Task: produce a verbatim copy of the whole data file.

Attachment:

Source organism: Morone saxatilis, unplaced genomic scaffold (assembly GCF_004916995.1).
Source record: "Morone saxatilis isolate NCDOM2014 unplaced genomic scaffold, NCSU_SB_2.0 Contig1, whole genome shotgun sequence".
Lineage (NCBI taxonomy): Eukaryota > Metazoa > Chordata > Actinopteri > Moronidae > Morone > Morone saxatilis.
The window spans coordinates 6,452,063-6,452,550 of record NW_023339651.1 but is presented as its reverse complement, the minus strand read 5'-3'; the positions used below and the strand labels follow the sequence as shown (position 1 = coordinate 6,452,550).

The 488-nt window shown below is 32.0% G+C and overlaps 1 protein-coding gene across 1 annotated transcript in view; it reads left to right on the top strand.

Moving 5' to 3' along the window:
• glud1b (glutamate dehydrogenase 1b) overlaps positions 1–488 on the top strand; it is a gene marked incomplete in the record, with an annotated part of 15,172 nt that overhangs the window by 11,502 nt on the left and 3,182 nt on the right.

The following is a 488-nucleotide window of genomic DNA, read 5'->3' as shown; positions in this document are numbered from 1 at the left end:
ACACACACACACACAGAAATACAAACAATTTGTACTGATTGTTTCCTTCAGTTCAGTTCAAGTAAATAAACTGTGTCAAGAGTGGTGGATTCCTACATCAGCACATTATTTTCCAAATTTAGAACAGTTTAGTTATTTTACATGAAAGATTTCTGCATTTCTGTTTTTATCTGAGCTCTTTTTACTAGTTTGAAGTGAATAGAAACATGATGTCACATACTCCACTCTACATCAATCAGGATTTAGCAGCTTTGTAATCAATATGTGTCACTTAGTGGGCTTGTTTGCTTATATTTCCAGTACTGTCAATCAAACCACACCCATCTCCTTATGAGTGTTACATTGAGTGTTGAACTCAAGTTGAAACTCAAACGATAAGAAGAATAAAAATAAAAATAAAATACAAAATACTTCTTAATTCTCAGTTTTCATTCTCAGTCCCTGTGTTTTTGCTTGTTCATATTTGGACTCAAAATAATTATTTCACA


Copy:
Source organism: Morone saxatilis, unplaced genomic scaffold (assembly GCF_004916995.1).
Source record: "Morone saxatilis isolate NCDOM2014 unplaced genomic scaffold, NCSU_SB_2.0 Contig1, whole genome shotgun sequence".
Lineage (NCBI taxonomy): Eukaryota > Metazoa > Chordata > Actinopteri > Moronidae > Morone > Morone saxatilis.
The window spans coordinates 6,452,063-6,452,550 of record NW_023339651.1 but is presented as its reverse complement, the minus strand read 5'-3'; the positions used below and the strand labels follow the sequence as shown (position 1 = coordinate 6,452,550).

The 488-nt window shown below is 32.0% G+C and overlaps 1 protein-coding gene across 1 annotated transcript in view; it reads left to right on the top strand.

Moving 5' to 3' along the window:
• glud1b (glutamate dehydrogenase 1b) overlaps positions 1–488 on the top strand; it is a gene marked incomplete in the record, with an annotated part of 15,172 nt that overhangs the window by 11,502 nt on the left and 3,182 nt on the right.

The following is a 488-nucleotide window of genomic DNA, read 5'->3' as shown; positions in this document are numbered from 1 at the left end:
ACACACACACACACAGAAATACAAACAATTTGTACTGATTGTTTCCTTCAGTTCAGTTCAAGTAAATAAACTGTGTCAAGAGTGGTGGATTCCTACATCAGCACATTATTTTCCAAATTTAGAACAGTTTAGTTATTTTACATGAAAGATTTCTGCATTTCTGTTTTTATCTGAGCTCTTTTTACTAGTTTGAAGTGAATAGAAACATGATGTCACATACTCCACTCTACATCAATCAGGATTTAGCAGCTTTGTAATCAATATGTGTCACTTAGTGGGCTTGTTTGCTTATATTTCCAGTACTGTCAATCAAACCACACCCATCTCCTTATGAGTGTTACATTGAGTGTTGAACTCAAGTTGAAACTCAAACGATAAGAAGAATAAAAATAAAAATAAAATACAAAATACTTCTTAATTCTCAGTTTTCATTCTCAGTCCCTGTGTTTTTGCTTGTTCATATTTGGACTCAAAATAATTATTTCACA